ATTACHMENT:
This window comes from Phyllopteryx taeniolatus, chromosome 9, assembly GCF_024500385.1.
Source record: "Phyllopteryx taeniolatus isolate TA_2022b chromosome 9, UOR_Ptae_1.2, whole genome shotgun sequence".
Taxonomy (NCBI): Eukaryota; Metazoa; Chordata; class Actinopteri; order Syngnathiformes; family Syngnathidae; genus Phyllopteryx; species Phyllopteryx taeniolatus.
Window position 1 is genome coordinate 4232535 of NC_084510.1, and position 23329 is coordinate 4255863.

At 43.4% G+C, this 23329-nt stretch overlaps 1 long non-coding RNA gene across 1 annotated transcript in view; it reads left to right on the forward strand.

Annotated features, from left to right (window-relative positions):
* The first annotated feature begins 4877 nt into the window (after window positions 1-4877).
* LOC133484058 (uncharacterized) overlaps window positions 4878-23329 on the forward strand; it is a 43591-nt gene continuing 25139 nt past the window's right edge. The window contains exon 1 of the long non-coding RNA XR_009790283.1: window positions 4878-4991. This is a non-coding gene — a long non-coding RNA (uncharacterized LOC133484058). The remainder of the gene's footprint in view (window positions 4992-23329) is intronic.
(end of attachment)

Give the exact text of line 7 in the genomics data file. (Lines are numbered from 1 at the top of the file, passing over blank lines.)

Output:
* The first annotated feature begins 4877 nt into the window (after window positions 1-4877).